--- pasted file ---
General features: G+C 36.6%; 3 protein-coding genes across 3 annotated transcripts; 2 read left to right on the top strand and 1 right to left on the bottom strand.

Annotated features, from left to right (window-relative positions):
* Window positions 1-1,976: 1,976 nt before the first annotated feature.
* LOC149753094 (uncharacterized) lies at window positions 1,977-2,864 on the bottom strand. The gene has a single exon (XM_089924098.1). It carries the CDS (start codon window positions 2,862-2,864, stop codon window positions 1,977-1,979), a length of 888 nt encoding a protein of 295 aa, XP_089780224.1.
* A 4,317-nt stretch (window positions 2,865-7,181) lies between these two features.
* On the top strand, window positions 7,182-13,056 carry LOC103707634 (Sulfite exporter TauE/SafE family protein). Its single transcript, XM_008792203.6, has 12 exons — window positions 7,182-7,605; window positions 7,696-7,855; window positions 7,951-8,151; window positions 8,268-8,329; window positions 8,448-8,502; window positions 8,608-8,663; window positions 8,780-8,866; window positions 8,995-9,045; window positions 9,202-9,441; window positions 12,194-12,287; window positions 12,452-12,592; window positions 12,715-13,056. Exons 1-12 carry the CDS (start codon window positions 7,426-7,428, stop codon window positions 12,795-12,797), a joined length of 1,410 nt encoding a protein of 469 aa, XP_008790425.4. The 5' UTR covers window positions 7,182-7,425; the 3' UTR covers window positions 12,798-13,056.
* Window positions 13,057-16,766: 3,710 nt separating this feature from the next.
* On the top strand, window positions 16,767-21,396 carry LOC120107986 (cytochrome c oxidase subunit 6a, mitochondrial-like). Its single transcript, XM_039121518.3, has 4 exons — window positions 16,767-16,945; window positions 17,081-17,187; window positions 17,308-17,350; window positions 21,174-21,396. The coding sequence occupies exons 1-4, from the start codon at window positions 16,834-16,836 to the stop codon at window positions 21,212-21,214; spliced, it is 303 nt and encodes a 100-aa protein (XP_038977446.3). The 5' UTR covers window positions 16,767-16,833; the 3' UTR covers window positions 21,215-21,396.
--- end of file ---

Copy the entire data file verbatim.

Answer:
General features: G+C 36.6%; 3 protein-coding genes across 3 annotated transcripts; 2 read left to right on the top strand and 1 right to left on the bottom strand.

Annotated features, from left to right (window-relative positions):
* Window positions 1-1,976: 1,976 nt before the first annotated feature.
* LOC149753094 (uncharacterized) lies at window positions 1,977-2,864 on the bottom strand. The gene has a single exon (XM_089924098.1). It carries the CDS (start codon window positions 2,862-2,864, stop codon window positions 1,977-1,979), a length of 888 nt encoding a protein of 295 aa, XP_089780224.1.
* A 4,317-nt stretch (window positions 2,865-7,181) lies between these two features.
* On the top strand, window positions 7,182-13,056 carry LOC103707634 (Sulfite exporter TauE/SafE family protein). Its single transcript, XM_008792203.6, has 12 exons — window positions 7,182-7,605; window positions 7,696-7,855; window positions 7,951-8,151; window positions 8,268-8,329; window positions 8,448-8,502; window positions 8,608-8,663; window positions 8,780-8,866; window positions 8,995-9,045; window positions 9,202-9,441; window positions 12,194-12,287; window positions 12,452-12,592; window positions 12,715-13,056. Exons 1-12 carry the CDS (start codon window positions 7,426-7,428, stop codon window positions 12,795-12,797), a joined length of 1,410 nt encoding a protein of 469 aa, XP_008790425.4. The 5' UTR covers window positions 7,182-7,425; the 3' UTR covers window positions 12,798-13,056.
* Window positions 13,057-16,766: 3,710 nt separating this feature from the next.
* On the top strand, window positions 16,767-21,396 carry LOC120107986 (cytochrome c oxidase subunit 6a, mitochondrial-like). Its single transcript, XM_039121518.3, has 4 exons — window positions 16,767-16,945; window positions 17,081-17,187; window positions 17,308-17,350; window positions 21,174-21,396. The coding sequence occupies exons 1-4, from the start codon at window positions 16,834-16,836 to the stop codon at window positions 21,212-21,214; spliced, it is 303 nt and encodes a 100-aa protein (XP_038977446.3). The 5' UTR covers window positions 16,767-16,833; the 3' UTR covers window positions 21,215-21,396.